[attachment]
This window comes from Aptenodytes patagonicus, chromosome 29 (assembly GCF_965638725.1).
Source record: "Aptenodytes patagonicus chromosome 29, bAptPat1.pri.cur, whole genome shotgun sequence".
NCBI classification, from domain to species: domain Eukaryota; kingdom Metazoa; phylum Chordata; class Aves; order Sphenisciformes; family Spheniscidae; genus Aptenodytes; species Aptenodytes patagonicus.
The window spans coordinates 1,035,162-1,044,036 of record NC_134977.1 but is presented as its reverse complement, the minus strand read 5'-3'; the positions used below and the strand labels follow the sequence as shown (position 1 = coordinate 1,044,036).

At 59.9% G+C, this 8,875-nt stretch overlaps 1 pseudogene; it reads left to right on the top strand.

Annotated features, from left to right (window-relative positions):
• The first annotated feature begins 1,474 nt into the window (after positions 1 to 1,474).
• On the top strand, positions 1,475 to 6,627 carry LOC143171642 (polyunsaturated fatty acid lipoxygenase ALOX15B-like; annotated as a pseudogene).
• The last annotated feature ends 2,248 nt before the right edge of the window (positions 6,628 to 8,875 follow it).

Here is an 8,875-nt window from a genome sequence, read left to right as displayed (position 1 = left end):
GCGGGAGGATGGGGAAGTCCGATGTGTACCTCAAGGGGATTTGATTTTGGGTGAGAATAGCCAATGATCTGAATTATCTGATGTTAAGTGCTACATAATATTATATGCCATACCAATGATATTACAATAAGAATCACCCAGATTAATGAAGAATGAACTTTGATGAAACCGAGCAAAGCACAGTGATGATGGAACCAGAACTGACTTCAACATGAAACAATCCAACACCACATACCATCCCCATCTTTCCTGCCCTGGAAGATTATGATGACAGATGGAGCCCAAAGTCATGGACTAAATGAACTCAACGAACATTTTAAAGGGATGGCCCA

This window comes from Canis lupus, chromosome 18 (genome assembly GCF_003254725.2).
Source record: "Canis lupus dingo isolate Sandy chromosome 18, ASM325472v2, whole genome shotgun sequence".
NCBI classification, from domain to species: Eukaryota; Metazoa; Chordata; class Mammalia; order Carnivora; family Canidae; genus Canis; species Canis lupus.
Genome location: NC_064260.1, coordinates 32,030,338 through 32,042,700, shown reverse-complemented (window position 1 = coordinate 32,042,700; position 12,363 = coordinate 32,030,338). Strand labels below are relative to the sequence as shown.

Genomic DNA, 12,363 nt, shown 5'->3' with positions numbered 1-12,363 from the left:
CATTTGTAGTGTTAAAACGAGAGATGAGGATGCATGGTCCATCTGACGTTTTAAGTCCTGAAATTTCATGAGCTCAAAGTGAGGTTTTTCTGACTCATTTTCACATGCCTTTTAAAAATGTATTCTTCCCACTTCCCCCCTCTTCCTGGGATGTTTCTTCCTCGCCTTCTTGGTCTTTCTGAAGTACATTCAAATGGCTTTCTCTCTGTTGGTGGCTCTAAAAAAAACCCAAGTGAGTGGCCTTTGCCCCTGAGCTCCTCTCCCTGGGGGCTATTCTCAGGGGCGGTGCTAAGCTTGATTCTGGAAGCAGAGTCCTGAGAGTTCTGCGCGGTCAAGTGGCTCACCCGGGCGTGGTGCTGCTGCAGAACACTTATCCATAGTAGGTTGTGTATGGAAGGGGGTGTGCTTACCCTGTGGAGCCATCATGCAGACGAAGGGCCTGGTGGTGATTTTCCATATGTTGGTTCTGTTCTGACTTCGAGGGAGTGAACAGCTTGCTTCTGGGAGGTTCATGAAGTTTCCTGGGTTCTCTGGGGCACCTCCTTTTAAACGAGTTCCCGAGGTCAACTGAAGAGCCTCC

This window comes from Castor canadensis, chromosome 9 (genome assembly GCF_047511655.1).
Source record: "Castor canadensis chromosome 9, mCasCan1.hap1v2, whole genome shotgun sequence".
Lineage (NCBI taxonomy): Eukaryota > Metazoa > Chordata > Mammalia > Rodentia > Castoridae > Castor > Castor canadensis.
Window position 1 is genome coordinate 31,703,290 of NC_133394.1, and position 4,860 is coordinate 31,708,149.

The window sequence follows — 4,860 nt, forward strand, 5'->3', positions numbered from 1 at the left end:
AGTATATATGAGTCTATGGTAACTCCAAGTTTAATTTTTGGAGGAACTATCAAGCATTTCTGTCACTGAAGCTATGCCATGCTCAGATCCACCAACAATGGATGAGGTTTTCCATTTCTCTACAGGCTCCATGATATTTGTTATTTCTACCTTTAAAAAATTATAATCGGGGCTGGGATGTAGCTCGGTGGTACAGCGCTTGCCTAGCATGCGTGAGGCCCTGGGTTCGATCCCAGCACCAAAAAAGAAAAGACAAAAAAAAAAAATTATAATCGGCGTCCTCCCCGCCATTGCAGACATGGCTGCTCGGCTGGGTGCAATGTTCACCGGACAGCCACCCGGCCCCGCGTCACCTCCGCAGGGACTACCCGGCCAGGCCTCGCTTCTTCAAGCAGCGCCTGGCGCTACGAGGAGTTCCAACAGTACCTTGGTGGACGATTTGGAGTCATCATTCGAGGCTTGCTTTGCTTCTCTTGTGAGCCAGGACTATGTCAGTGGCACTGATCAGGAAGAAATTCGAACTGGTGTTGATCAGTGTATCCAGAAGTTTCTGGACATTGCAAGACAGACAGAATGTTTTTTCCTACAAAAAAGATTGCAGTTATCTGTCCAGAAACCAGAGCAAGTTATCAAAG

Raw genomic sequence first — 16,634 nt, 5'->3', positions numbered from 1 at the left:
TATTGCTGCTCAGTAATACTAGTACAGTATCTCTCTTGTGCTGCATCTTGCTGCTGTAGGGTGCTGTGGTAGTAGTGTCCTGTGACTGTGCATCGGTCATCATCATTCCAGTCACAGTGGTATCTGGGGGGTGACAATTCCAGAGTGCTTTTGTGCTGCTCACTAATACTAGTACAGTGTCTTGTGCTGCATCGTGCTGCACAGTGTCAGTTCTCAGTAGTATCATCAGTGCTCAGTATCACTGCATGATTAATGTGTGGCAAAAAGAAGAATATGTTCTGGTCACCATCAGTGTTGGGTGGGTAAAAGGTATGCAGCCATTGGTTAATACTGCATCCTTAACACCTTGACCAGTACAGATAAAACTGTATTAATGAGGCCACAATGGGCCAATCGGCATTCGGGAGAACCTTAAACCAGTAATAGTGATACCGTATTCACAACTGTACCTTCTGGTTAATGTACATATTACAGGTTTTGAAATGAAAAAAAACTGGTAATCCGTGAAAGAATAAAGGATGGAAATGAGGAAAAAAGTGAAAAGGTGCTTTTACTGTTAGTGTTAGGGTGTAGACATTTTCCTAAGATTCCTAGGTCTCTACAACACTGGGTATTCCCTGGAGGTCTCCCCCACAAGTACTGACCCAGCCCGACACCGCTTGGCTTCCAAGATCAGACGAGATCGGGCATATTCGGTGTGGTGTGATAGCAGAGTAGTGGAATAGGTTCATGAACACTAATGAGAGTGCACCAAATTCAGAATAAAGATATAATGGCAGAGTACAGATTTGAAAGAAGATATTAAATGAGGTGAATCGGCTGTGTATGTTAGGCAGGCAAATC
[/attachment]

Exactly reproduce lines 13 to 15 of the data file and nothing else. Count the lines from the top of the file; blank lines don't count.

Source record: "Canis lupus dingo isolate Sandy chromosome 18, ASM325472v2, whole genome shotgun sequence".
NCBI classification, from domain to species: Eukaryota; Metazoa; Chordata; class Mammalia; order Carnivora; family Canidae; genus Canis; species Canis lupus.
Genome location: NC_064260.1, coordinates 32,030,338 through 32,042,700, shown reverse-complemented (window position 1 = coordinate 32,042,700; position 12,363 = coordinate 32,030,338). Strand labels below are relative to the sequence as shown.